Mental Health

Treating Substance Use Issues with LGBT Youth

Gregory Canillas

The Chicago School of Professional Psychology

Workshop Session #2

9AM - 10AM -


Session Overview

The abuse of substances by individuals to “self medicate” has reached epidemic proportions.  SAMSHA (2013) reports the following statistics related to substance abuse disorders in the United States: 66.9 million people are diagnosed with Tobacco Use Disorders; 18 million people (Alcohol Use Disorders); 4.2 million (Cannabis Use Disorders); 1.8 million (Opioid Use Disorders); 855, 000 (Stimulant Use Disorders); and 280,000 (Hallucinogen Disorders).    Much of the current literature (e.g., Adedoyin, Burns, Jackson & Franklin, 2014; Mott, 2003) currently focuses on treating substance abuse from a holistic perspective, focusing on the client’s psychological, biological and other needs (e.g., employment services, housing). Researchers advocate the use of traditional talk therapy in combination with adjunctive services, such as massage, meditation, exercise, nutritional and art therapies (Adedoyin, Burns, Jackson & Franklin, 2014; Breslin, Reed & Malone, 2011; Matto, 2002).  The presentation will examine the psychological and biological impact of substance abuse on youth and effective treatment strategies for substance use disorders.  Developmental, social, and multicultural issues in the assessment and treatment of substance abuse were considered. The presenter will also review data on treatment outcomes and will highlight future research directions.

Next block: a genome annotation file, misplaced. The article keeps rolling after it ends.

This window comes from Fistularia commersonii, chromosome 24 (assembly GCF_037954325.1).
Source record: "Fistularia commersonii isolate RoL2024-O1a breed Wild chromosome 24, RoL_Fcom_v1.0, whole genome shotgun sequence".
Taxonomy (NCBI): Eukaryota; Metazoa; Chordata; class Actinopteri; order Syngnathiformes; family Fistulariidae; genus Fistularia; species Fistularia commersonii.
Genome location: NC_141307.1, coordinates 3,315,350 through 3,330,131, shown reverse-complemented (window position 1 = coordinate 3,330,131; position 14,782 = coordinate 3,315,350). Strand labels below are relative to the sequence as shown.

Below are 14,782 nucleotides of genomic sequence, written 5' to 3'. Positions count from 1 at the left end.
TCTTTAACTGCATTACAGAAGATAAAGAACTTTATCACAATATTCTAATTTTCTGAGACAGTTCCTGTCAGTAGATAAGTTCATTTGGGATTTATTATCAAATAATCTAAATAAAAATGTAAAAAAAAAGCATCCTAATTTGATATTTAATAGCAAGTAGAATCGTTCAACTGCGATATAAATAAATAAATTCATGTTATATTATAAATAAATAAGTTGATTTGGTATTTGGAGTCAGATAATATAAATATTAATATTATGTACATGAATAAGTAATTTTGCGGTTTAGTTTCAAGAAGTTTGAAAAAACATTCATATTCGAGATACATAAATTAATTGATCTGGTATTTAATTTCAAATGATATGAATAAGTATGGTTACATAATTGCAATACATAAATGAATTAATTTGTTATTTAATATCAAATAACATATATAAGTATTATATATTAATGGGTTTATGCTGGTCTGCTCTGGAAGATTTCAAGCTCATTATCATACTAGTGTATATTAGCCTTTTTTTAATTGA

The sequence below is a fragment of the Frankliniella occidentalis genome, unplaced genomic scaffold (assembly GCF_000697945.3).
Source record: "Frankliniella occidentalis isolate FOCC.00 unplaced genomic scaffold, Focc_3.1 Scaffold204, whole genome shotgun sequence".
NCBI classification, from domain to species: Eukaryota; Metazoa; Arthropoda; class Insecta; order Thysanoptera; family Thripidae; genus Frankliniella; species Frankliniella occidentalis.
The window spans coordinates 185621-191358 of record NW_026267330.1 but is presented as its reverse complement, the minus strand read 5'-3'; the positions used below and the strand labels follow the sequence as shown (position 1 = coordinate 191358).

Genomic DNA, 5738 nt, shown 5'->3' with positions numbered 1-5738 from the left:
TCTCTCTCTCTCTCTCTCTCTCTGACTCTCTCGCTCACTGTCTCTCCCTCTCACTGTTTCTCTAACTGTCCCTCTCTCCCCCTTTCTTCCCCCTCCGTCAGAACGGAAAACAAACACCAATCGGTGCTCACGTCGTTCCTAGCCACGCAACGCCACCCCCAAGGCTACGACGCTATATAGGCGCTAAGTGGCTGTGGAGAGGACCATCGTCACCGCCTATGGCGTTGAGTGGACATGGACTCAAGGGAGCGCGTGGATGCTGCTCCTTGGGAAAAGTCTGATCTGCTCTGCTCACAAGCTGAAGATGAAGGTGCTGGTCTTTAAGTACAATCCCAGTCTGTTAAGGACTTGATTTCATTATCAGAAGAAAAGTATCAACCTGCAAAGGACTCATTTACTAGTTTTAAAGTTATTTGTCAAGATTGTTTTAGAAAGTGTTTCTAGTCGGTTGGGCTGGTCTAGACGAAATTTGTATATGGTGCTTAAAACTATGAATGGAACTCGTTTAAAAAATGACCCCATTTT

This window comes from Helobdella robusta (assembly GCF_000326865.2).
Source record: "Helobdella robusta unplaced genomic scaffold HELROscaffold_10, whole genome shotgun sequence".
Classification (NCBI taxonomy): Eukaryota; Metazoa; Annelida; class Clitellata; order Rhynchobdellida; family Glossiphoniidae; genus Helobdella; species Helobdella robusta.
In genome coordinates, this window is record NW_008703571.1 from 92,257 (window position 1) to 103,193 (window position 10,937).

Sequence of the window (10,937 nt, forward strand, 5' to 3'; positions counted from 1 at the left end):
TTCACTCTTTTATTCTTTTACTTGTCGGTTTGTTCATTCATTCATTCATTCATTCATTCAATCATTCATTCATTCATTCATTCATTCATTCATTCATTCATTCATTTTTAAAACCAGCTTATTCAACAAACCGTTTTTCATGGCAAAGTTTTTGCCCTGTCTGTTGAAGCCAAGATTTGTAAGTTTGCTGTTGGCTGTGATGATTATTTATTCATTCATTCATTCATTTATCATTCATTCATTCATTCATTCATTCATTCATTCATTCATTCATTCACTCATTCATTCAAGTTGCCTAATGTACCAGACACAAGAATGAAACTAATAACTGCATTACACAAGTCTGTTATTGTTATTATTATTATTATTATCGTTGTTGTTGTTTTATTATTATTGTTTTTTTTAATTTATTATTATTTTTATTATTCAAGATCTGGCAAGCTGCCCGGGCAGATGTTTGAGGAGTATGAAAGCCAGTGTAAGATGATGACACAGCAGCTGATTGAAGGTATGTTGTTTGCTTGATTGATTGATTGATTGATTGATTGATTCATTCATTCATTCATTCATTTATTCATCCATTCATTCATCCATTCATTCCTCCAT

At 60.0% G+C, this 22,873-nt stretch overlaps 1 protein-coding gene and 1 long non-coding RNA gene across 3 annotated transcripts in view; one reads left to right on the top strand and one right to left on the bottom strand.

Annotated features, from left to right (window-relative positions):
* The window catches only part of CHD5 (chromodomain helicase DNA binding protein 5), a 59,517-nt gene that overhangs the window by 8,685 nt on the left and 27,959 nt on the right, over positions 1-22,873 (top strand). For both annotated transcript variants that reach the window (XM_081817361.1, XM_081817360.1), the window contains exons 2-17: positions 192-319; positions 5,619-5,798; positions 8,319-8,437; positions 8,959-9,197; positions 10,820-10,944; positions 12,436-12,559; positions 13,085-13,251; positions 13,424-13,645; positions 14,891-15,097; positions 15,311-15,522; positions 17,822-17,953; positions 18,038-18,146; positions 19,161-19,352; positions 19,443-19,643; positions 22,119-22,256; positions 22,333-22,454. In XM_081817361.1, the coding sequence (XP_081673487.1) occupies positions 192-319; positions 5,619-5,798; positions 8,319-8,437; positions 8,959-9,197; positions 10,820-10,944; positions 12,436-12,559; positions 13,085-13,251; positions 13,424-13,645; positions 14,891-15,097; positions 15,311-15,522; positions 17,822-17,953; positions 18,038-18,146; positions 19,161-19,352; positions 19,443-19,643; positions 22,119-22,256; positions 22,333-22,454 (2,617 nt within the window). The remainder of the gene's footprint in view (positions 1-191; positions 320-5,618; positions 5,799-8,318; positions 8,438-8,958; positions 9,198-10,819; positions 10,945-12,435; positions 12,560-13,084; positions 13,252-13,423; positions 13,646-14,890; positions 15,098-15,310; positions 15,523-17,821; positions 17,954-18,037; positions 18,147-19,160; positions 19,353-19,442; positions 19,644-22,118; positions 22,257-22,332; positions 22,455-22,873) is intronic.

Bio